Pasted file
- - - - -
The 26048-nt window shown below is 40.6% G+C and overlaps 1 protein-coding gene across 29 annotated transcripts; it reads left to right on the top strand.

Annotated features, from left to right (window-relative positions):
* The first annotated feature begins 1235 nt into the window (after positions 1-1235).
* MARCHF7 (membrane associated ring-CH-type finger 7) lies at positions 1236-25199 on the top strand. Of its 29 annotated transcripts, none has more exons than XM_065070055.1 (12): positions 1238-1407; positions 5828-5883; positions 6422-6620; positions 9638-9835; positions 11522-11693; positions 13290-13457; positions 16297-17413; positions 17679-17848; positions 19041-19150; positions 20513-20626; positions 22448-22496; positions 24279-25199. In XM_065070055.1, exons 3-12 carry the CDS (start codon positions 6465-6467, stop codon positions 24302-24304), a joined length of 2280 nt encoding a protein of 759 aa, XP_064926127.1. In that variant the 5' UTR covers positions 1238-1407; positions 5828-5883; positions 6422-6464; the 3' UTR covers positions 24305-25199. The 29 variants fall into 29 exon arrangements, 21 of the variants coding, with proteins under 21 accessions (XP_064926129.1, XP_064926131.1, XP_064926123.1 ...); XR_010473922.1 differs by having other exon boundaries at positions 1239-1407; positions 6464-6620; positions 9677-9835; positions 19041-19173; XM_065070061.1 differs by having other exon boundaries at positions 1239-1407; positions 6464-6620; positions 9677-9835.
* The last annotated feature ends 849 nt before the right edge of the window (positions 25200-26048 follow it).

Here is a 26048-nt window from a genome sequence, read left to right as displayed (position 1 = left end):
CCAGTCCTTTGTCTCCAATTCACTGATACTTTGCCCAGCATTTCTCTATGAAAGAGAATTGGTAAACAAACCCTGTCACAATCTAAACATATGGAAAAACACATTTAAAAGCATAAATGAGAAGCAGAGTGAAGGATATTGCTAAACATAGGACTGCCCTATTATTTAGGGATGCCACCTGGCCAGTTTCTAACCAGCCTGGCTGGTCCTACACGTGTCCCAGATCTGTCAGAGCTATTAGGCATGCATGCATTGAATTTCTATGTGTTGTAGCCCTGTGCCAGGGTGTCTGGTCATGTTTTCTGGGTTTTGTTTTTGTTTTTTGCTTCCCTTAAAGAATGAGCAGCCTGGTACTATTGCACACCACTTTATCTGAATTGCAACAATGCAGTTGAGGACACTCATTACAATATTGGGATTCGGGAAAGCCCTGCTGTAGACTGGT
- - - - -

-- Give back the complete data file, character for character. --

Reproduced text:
The 26048-nt window shown below is 40.6% G+C and overlaps 1 protein-coding gene across 29 annotated transcripts; it reads left to right on the top strand.

Annotated features, from left to right (window-relative positions):
* The first annotated feature begins 1235 nt into the window (after positions 1-1235).
* MARCHF7 (membrane associated ring-CH-type finger 7) lies at positions 1236-25199 on the top strand. Of its 29 annotated transcripts, none has more exons than XM_065070055.1 (12): positions 1238-1407; positions 5828-5883; positions 6422-6620; positions 9638-9835; positions 11522-11693; positions 13290-13457; positions 16297-17413; positions 17679-17848; positions 19041-19150; positions 20513-20626; positions 22448-22496; positions 24279-25199. In XM_065070055.1, exons 3-12 carry the CDS (start codon positions 6465-6467, stop codon positions 24302-24304), a joined length of 2280 nt encoding a protein of 759 aa, XP_064926127.1. In that variant the 5' UTR covers positions 1238-1407; positions 5828-5883; positions 6422-6464; the 3' UTR covers positions 24305-25199. The 29 variants fall into 29 exon arrangements, 21 of the variants coding, with proteins under 21 accessions (XP_064926129.1, XP_064926131.1, XP_064926123.1 ...); XR_010473922.1 differs by having other exon boundaries at positions 1239-1407; positions 6464-6620; positions 9677-9835; positions 19041-19173; XM_065070061.1 differs by having other exon boundaries at positions 1239-1407; positions 6464-6620; positions 9677-9835.
* The last annotated feature ends 849 nt before the right edge of the window (positions 25200-26048 follow it).

Here is a 26048-nt window from a genome sequence, read left to right as displayed (position 1 = left end):
CCAGTCCTTTGTCTCCAATTCACTGATACTTTGCCCAGCATTTCTCTATGAAAGAGAATTGGTAAACAAACCCTGTCACAATCTAAACATATGGAAAAACACATTTAAAAGCATAAATGAGAAGCAGAGTGAAGGATATTGCTAAACATAGGACTGCCCTATTATTTAGGGATGCCACCTGGCCAGTTTCTAACCAGCCTGGCTGGTCCTACACGTGTCCCAGATCTGTCAGAGCTATTAGGCATGCATGCATTGAATTTCTATGTGTTGTAGCCCTGTGCCAGGGTGTCTGGTCATGTTTTCTGGGTTTTGTTTTTGTTTTTTGCTTCCCTTAAAGAATGAGCAGCCTGGTACTATTGCACACCACTTTATCTGAATTGCAACAATGCAGTTGAGGACACTCATTACAATATTGGGATTCGGGAAAGCCCTGCTGTAGACTGGT